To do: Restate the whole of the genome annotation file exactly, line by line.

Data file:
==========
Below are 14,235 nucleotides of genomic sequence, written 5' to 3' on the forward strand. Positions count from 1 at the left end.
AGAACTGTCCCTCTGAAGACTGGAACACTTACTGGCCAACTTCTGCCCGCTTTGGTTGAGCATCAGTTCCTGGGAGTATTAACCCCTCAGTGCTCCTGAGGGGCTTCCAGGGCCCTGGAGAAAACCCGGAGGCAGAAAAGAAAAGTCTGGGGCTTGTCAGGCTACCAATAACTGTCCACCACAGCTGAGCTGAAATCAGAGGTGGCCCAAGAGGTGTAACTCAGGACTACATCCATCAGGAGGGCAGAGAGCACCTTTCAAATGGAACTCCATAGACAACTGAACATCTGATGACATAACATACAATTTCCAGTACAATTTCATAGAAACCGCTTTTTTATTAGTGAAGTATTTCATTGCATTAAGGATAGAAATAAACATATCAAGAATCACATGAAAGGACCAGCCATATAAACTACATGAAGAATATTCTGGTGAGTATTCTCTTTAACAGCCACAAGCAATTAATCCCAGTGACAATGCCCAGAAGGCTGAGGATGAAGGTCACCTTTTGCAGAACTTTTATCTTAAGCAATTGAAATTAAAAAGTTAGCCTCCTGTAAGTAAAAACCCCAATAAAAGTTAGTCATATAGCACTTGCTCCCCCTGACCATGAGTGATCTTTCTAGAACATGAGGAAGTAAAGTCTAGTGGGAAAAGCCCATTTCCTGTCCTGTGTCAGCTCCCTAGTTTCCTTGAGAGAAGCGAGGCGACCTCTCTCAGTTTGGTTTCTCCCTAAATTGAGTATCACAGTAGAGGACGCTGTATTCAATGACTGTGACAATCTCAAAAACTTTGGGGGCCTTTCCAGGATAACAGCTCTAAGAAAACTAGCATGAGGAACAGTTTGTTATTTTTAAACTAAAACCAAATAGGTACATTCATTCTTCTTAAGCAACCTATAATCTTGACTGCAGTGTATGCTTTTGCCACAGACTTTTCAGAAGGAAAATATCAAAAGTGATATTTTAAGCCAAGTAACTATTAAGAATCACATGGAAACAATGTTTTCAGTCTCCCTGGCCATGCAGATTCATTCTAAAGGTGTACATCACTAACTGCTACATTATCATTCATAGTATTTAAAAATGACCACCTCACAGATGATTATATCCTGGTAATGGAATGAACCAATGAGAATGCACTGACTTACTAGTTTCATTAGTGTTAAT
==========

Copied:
Below are 14,235 nucleotides of genomic sequence, written 5' to 3' on the forward strand. Positions count from 1 at the left end.
AGAACTGTCCCTCTGAAGACTGGAACACTTACTGGCCAACTTCTGCCCGCTTTGGTTGAGCATCAGTTCCTGGGAGTATTAACCCCTCAGTGCTCCTGAGGGGCTTCCAGGGCCCTGGAGAAAACCCGGAGGCAGAAAAGAAAAGTCTGGGGCTTGTCAGGCTACCAATAACTGTCCACCACAGCTGAGCTGAAATCAGAGGTGGCCCAAGAGGTGTAACTCAGGACTACATCCATCAGGAGGGCAGAGAGCACCTTTCAAATGGAACTCCATAGACAACTGAACATCTGATGACATAACATACAATTTCCAGTACAATTTCATAGAAACCGCTTTTTTATTAGTGAAGTATTTCATTGCATTAAGGATAGAAATAAACATATCAAGAATCACATGAAAGGACCAGCCATATAAACTACATGAAGAATATTCTGGTGAGTATTCTCTTTAACAGCCACAAGCAATTAATCCCAGTGACAATGCCCAGAAGGCTGAGGATGAAGGTCACCTTTTGCAGAACTTTTATCTTAAGCAATTGAAATTAAAAAGTTAGCCTCCTGTAAGTAAAAACCCCAATAAAAGTTAGTCATATAGCACTTGCTCCCCCTGACCATGAGTGATCTTTCTAGAACATGAGGAAGTAAAGTCTAGTGGGAAAAGCCCATTTCCTGTCCTGTGTCAGCTCCCTAGTTTCCTTGAGAGAAGCGAGGCGACCTCTCTCAGTTTGGTTTCTCCCTAAATTGAGTATCACAGTAGAGGACGCTGTATTCAATGACTGTGACAATCTCAAAAACTTTGGGGGCCTTTCCAGGATAACAGCTCTAAGAAAACTAGCATGAGGAACAGTTTGTTATTTTTAAACTAAAACCAAATAGGTACATTCATTCTTCTTAAGCAACCTATAATCTTGACTGCAGTGTATGCTTTTGCCACAGACTTTTCAGAAGGAAAATATCAAAAGTGATATTTTAAGCCAAGTAACTATTAAGAATCACATGGAAACAATGTTTTCAGTCTCCCTGGCCATGCAGATTCATTCTAAAGGTGTACATCACTAACTGCTACATTATCATTCATAGTATTTAAAAATGACCACCTCACAGATGATTATATCCTGGTAATGGAATGAACCAATGAGAATGCACTGACTTACTAGTTTCATTAGTGTTAAT